'Mystery shoppers' find huge failures in fight against problem gambling

The Department of Internal Affairs will be keeping a closer eye on gambling venues after a massive failure by pubs, hotels and casinos to identify problem gamblers.

It spent three months collecting information from undercover gamblers at more than 100 venues across New Zealand, with only one stopping the operator acting as someone unable to control their betting.

Venues are supposed to be able to identify those with gambling problems, but the investigation showed this was not occurring.

"To be honest we were somewhat surprised at the extent of the issue that we have now uncovered," Maarten Quivooy from Internal Affairs told ONE News.

"To then come back and find that actually all of those situations our mystery shoppers were not approached, were not offered assistance. I think is really concerning.

"We'll now be working with them and watching really closely to make sure they step up to the plate."

Some of the mystery gamblers sat at pokie machines for hours without intervention, and took out cash on multiple occasions while saying scripted lines that hinted at the problems they were facing.

"There is no excuses for it," says Simon Whyte of the Lion Foundation, which has almost 2000 pokie machines.

In a statement the country's largest casino, SkyCity, says staff had "actively engaged with the 'mystery shoppers' on a number of occasions, and that they were clearly providing a safe environment for customers."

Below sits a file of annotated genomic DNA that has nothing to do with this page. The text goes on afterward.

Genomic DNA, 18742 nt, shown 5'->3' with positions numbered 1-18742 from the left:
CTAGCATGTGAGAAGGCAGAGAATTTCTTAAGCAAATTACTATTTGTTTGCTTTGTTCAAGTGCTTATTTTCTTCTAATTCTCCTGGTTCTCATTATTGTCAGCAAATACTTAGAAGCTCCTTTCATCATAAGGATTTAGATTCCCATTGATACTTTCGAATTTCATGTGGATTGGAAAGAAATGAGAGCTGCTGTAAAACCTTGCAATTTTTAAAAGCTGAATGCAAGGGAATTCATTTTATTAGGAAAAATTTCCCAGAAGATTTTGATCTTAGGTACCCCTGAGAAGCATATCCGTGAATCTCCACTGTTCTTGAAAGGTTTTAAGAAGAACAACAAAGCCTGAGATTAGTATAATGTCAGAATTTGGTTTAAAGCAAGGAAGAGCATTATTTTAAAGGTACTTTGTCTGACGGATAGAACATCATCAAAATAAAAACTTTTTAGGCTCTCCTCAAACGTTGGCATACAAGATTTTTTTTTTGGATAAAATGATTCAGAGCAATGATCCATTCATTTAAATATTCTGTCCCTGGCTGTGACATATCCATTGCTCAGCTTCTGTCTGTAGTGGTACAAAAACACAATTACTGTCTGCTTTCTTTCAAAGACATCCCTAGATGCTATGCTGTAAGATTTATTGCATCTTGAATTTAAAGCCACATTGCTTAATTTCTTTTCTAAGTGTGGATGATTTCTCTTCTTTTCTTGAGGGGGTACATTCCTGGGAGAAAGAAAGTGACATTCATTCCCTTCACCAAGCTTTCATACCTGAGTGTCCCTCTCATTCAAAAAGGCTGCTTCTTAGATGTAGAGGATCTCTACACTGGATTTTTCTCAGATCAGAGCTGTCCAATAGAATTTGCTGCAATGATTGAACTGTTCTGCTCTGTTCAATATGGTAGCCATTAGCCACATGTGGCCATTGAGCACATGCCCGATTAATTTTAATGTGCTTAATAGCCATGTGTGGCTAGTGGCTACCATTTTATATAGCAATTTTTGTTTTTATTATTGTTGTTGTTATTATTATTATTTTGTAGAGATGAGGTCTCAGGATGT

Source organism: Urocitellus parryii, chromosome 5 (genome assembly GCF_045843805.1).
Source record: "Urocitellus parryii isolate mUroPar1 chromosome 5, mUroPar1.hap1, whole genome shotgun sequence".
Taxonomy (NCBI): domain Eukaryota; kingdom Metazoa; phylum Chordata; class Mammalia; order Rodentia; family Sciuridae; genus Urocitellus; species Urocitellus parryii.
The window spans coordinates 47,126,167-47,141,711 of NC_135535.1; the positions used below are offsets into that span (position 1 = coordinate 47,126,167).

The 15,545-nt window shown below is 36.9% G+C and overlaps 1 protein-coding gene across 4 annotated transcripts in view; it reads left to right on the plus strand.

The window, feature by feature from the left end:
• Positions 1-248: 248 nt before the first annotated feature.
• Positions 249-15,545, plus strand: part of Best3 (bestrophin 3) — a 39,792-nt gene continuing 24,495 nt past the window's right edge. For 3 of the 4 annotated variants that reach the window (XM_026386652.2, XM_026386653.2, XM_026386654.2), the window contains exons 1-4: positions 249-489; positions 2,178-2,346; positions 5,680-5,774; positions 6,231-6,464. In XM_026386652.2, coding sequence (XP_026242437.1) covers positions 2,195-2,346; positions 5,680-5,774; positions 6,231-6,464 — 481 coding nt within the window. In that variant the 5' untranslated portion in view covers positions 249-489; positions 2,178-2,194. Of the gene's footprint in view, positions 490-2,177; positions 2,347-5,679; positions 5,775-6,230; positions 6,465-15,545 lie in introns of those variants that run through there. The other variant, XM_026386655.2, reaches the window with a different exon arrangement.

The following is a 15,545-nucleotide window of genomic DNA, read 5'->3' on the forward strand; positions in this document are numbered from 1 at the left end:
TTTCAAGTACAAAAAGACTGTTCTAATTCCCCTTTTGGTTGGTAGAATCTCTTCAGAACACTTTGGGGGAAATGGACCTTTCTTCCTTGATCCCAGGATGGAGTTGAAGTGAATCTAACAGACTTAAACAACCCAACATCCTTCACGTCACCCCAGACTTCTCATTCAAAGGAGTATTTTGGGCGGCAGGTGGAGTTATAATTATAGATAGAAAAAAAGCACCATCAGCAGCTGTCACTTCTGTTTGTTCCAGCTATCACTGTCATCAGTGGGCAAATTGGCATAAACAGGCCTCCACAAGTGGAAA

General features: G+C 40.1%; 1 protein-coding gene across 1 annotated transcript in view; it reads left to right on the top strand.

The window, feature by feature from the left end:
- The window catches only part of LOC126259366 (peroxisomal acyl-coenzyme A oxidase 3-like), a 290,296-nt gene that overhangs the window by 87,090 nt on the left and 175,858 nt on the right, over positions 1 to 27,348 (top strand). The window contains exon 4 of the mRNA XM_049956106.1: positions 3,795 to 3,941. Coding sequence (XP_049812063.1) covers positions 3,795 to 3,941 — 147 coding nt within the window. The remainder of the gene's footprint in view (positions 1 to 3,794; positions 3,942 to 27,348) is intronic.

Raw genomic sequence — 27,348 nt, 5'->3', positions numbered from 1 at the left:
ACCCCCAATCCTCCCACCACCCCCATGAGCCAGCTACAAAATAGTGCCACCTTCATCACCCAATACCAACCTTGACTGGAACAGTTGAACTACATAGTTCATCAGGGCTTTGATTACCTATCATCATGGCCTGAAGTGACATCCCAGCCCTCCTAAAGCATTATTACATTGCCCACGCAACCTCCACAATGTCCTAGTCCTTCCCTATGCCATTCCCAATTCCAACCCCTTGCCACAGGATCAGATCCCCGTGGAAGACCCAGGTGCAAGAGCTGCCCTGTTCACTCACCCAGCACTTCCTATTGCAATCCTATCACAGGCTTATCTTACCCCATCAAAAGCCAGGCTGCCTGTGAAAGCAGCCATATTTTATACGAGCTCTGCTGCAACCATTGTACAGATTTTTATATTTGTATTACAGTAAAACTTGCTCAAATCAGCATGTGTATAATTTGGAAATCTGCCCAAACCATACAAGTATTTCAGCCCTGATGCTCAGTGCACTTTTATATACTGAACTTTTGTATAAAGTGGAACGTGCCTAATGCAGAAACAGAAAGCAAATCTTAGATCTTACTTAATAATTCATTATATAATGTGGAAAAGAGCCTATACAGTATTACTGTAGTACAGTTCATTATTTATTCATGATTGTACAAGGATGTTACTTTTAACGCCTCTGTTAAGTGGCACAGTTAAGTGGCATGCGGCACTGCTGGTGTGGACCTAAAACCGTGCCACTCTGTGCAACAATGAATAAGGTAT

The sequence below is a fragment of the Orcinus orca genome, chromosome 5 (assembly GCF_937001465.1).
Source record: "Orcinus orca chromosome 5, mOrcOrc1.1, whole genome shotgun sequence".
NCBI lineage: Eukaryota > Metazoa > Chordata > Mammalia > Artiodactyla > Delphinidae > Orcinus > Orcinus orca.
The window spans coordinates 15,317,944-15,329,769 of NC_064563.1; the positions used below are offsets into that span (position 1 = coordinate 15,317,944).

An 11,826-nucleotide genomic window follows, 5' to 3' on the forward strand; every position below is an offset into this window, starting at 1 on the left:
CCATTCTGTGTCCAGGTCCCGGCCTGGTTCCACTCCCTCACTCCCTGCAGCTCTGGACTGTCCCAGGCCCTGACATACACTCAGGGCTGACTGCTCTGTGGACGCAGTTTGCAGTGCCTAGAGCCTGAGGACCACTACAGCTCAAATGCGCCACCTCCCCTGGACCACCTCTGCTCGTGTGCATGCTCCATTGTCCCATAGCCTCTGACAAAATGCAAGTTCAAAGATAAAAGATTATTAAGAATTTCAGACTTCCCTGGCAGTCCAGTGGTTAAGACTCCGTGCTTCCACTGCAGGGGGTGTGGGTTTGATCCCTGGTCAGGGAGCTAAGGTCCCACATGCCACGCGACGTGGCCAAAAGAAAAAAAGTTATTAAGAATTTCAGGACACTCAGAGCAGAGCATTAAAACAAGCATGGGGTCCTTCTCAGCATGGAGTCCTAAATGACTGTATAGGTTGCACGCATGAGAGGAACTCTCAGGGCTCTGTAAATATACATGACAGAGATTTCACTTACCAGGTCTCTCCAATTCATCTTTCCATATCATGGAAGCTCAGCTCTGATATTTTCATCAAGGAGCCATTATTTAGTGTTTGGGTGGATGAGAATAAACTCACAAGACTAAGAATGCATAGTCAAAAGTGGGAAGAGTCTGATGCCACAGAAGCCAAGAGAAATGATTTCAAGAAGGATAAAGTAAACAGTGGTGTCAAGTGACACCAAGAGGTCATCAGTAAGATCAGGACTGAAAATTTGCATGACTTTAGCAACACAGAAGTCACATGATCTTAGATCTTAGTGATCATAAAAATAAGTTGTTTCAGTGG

Actors displayed all the signs of having a problem at more than 100 venues. Source: 1 NEWS


Burning death sentence 'totally inadequate' - family

The former wife of a man burnt to death by vigilantes says the sentences handed down over the killing are "totally inadequate".

Shay Barry Webster, 22, and Jason Alistor Barr, 44, falsely accused Terrence Smith of being a paedophile, doused him in petrol and accidentally set him alight on Anzac Day last year.

Mr Smith died two weeks later at Middlemore Hospital.

Webster and Barr were initially charged with murder but pleaded guilty to the lesser charge of manslaughter last month.

Barr was sentenced to five years and seven months with a minimum non parole period of two-and-a-half years. Webster was sentenced to five years and three months with a minimum term of imprisonment of two years and three months.

Mr Smith's former wife, Michelle Smith, says the sentences are too light.

"A loved family member has been taken away and the value of their life has been minimised by what we believe to be a totally inadequate sentence."

Facts of the case revealed

For the first time, the statement of facts from the case was read to the court this morning.

It details how Barr got a petrol can and tipped it over the victim.

Both he and Webster had been confronting Mr Smith, calling him a "dirty paedophile" and saying, "you're lucky we don't set you on fire".

A witness told police Webster had a lighter. He flicked it twice while standing 30 centimetres away from the victim and the fumes around the victim caught fire.

The witness told police that Barr looked shocked and Webster tried to pat the fire out. They got a fire extinguisher and tried to put out the flames, and then put Terry Smith in the shower.

However, Mr Smith could not survive the burns he received to 29% of his body.

Marilyn McCormack, the victim's sister, told the offenders in court that "it just made me sick what you did to Terry".

She said through tears: "He lost his life tragically and horrifically, you can come back from jail but he can't come back from death."

Crown prosecutor Mark Zarifeh told the court "it's hard to imagine a more terrifying or painful way to die, especially given that Mr Smith remained conscious, he made his own 111 call."

The victim was torched because he was wrongly accused of being paedophile. Source: 1 NEWS



Prisoners provide duckling bootcamp

Prison inmates have helped to build a special facility in Turangi for native birds. Source: 1 NEWS